of the Max Planck Society (FML)
The nucleic acid, the molecule that encodes all hereditary information necessary to build an organism, was discovered in Tuebingen in 1869 by Friedrich Miescher (1844-1895). The laboratory named after him was founded in 1969 and offers up to four outstanding young scientists the possibility to establish their own research group over a period of several years. Currently, the FML employs about 50 people.
The FML is represented by a Managing Director from the Max Planck Institute of Developmental Biology, but otherwise is an autonomous institution with its own staff and funding. The topics of the research groups cover a broad range and change with the appointment of each new group leader. Currently, the scientists are unraveling how the nucleus is organised, how external signals influence embryonic development and how new species develop and adapt to the environment.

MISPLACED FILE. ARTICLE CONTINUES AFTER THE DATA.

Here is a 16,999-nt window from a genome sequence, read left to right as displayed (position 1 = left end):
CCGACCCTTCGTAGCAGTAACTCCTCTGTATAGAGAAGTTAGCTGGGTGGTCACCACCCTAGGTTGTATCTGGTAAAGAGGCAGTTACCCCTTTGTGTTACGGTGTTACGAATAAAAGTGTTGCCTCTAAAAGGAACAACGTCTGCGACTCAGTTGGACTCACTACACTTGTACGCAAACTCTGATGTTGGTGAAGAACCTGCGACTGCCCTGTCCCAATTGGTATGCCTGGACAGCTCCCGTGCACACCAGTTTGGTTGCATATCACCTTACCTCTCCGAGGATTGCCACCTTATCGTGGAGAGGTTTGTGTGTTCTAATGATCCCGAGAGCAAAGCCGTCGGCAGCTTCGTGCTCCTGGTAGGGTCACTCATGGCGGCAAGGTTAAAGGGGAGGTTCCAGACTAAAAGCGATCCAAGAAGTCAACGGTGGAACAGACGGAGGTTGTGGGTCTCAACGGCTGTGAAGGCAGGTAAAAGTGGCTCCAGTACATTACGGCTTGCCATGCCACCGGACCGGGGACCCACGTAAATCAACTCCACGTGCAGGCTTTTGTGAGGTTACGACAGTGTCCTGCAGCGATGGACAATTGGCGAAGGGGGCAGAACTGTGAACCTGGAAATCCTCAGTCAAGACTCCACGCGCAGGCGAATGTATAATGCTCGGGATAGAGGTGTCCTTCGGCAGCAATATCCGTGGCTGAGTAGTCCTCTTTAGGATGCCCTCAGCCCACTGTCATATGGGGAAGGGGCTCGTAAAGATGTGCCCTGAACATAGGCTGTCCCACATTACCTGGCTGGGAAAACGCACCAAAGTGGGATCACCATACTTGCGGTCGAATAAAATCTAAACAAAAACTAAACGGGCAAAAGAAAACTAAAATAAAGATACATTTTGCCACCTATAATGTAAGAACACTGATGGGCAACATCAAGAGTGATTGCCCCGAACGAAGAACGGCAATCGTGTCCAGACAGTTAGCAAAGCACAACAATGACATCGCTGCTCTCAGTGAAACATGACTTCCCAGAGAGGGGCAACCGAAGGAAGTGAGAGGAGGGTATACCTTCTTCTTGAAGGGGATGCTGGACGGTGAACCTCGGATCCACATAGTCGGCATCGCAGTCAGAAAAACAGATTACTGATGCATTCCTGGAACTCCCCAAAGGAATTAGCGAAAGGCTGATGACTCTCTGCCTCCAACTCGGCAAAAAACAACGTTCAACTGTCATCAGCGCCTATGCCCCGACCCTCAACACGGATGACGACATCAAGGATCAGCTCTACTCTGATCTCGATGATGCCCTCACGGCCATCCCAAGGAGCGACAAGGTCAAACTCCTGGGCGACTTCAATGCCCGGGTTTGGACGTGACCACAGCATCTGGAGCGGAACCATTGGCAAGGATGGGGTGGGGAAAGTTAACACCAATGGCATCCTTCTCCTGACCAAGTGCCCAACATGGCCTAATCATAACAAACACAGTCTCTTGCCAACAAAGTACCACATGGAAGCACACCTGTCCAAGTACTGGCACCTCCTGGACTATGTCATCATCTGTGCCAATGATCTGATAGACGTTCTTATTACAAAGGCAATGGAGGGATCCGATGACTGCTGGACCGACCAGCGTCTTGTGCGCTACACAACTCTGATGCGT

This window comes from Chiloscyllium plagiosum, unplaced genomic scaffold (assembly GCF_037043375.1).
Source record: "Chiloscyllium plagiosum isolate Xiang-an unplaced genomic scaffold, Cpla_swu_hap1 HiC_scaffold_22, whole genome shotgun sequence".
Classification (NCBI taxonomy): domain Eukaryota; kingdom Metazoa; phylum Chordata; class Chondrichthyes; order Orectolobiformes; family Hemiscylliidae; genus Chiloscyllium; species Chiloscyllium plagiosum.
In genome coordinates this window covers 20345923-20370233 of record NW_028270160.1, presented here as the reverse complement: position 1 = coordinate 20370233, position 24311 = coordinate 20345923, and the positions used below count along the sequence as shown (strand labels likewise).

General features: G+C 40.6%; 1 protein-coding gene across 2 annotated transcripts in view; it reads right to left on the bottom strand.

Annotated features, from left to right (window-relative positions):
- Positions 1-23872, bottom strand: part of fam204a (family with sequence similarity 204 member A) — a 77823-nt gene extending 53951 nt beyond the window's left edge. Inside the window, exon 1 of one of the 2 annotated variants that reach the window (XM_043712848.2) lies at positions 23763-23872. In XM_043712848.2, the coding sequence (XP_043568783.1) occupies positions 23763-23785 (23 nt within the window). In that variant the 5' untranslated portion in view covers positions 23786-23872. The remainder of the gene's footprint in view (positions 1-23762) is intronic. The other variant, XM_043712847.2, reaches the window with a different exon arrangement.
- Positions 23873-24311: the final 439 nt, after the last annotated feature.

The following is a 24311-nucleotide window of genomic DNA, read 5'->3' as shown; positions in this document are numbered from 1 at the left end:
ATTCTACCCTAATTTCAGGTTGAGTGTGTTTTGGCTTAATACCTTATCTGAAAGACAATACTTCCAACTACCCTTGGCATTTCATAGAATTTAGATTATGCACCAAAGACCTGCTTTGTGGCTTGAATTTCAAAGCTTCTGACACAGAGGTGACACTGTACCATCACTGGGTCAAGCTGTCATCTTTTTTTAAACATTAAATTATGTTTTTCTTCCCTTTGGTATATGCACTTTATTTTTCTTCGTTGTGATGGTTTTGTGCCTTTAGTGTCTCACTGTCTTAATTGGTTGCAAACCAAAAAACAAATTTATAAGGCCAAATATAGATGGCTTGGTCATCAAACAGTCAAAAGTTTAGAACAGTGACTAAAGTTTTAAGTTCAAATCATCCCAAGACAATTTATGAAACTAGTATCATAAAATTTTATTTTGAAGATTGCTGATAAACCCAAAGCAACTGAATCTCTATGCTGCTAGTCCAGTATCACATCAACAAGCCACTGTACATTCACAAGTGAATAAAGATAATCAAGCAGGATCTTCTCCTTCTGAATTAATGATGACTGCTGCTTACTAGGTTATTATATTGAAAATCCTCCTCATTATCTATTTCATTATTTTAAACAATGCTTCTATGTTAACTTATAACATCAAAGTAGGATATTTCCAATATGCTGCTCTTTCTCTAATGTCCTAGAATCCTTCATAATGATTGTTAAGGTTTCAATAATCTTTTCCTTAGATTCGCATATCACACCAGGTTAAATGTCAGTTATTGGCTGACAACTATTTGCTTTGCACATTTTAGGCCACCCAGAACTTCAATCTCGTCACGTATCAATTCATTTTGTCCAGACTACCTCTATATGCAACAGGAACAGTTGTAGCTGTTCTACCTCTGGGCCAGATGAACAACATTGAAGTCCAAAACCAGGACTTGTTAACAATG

The young group leaders at the FML are offered the possibility to carry out their own projects and to launch an independent career. About a third of the group leaders proceeded to become a director at a Max Planck Institute. The close interaction between the groups and the nearby Max Planck Institutes allows for a very active and lively scientific exchange. Joint seminars with outstanding speakers from all over the world also make for a stimulating research environment.Updated 01/04/2016 1:28pm